“We need to really create a culture in our continent where our youngsters’ aspirations for their future career should not really be politics. I see my country actually following exactly the same path, but I think we need to really find a way to arrest this. It’s extremely dangerous to live in a country where people are under the impression that politics is the way to go,” Herman Mashaba, chairman of the Free market Foundation, told CNBC Africa.
Mashaba added that while political leadership is essential for businesses to survive and thrive, young South Africans should not see it as the only means of success, as it can accommodate only a few individuals. The business sector, on the other hand, has an even wider door of accommodation.
According to Johann Redelinghuys, partner at Heidrich and Struggles, the quality of leadership within the business sector is significantly better.
“Role models are growing up in the business community and I think it’s much more appealing to young people these days. They see bigger financial rewards, and there’s bigger prestige. I don’t think government anymore has the kudos that it has to attract young people,” said Redelinghuys.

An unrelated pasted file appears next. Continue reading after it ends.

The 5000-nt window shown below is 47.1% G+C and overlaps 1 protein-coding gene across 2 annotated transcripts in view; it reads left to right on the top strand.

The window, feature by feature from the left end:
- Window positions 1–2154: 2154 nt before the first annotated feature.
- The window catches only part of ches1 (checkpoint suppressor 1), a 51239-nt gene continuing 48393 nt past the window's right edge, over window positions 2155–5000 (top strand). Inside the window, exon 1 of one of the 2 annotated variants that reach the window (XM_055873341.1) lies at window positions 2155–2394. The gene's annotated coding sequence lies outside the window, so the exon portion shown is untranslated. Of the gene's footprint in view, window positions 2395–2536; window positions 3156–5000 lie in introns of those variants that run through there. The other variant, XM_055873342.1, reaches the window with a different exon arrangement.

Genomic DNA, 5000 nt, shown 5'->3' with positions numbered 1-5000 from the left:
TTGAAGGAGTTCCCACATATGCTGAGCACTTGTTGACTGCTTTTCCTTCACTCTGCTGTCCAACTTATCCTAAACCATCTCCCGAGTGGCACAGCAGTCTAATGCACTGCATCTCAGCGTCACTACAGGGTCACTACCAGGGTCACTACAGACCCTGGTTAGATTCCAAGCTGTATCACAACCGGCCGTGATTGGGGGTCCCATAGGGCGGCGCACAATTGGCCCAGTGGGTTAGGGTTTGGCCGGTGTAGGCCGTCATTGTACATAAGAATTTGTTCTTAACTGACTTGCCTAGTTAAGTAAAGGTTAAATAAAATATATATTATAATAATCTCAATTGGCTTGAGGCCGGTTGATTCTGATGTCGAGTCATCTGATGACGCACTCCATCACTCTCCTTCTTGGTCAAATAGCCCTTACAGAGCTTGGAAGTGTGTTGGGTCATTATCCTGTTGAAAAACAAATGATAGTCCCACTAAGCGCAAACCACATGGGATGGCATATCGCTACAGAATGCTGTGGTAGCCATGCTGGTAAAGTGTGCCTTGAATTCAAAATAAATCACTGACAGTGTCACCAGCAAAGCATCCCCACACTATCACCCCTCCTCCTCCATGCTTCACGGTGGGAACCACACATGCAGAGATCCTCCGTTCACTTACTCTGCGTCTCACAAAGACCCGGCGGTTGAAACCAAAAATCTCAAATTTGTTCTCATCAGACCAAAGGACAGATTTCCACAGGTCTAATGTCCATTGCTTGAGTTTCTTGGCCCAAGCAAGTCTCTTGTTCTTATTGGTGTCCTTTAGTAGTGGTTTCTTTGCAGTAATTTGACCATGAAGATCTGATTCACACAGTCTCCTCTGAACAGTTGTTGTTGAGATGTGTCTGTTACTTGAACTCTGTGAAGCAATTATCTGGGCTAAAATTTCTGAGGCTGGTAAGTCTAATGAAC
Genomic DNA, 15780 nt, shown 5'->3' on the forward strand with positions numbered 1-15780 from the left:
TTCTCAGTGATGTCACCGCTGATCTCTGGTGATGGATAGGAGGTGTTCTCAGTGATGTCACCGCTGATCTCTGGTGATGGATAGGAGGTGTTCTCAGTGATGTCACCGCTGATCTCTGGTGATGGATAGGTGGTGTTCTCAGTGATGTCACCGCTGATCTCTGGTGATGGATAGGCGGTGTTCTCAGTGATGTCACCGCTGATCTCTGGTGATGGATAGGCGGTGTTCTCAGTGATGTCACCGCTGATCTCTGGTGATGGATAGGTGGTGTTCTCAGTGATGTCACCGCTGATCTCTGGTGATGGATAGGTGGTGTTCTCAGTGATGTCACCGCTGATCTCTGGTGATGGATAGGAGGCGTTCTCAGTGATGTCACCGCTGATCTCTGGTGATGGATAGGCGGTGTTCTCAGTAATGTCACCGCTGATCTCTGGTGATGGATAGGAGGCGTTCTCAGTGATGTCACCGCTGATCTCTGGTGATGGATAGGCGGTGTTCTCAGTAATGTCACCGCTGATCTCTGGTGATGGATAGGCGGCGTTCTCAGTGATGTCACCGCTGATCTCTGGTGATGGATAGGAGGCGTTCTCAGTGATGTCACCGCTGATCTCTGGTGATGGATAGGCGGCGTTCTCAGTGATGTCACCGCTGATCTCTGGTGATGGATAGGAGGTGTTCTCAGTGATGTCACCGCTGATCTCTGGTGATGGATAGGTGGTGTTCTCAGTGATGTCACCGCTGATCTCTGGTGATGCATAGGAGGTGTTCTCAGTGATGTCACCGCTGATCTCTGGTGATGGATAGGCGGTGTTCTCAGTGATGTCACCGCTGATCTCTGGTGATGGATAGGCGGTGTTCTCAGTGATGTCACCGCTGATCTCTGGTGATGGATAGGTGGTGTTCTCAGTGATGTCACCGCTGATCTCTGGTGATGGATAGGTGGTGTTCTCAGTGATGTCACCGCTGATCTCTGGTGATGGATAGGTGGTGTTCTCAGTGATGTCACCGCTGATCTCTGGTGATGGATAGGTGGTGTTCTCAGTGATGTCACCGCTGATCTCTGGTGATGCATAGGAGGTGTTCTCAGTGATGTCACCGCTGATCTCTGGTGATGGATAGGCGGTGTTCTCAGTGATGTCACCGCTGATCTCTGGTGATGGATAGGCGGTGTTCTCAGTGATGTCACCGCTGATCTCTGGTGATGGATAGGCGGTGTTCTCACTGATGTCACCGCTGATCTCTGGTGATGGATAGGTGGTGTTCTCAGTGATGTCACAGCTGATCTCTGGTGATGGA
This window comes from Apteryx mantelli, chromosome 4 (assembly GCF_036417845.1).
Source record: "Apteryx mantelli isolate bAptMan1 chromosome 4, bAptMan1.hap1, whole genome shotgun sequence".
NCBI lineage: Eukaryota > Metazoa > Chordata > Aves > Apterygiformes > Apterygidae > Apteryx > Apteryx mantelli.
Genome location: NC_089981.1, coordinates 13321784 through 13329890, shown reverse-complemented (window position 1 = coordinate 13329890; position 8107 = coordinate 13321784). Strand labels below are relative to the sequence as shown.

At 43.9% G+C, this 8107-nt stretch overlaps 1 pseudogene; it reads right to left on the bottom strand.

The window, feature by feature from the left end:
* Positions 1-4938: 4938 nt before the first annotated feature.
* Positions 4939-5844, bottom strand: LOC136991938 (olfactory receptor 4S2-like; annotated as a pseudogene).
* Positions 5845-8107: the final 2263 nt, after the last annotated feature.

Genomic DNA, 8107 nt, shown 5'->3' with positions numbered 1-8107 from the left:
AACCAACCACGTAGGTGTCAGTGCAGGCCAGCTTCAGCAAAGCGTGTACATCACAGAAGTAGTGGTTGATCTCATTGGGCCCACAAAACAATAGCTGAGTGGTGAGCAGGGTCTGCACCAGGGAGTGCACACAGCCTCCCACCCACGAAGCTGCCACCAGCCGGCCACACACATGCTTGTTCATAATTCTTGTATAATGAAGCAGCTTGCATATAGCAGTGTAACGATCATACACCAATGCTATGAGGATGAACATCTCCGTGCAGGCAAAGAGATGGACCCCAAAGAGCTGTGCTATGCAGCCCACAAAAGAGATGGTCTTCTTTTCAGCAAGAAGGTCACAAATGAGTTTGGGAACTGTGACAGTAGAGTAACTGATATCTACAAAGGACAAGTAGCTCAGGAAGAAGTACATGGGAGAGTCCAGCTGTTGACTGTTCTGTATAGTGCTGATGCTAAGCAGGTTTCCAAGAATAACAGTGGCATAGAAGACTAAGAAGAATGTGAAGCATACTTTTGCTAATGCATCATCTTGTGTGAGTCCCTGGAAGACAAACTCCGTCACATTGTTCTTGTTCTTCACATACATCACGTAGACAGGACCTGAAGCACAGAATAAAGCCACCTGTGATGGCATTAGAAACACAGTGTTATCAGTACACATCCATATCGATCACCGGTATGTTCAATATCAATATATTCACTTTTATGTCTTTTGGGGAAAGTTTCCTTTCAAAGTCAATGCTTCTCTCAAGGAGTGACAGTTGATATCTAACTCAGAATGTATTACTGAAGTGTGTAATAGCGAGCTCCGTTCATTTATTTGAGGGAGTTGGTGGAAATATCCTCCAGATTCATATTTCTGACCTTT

While South Africa’s unemployment rate accelerated to 25.2 per cent in the first quarter of the year, the transition from young people wanting to enter business as opposed to politics could have a significant impact on the rate of employment.
“The type of organisation we are, we’re already dealing with either young people that are going to do well at university and are in the early phases of development, or we’re talking to young people that are coming out of university [and] into our world either as clients or as potential employees,” Stephen Koseff, CEO of Investec, explained.
“Some want to be social entrepreneurs that help people, particularly if they come from more well-off families. They tend to want to try and do well and help society at large, but many want to actually build and create.”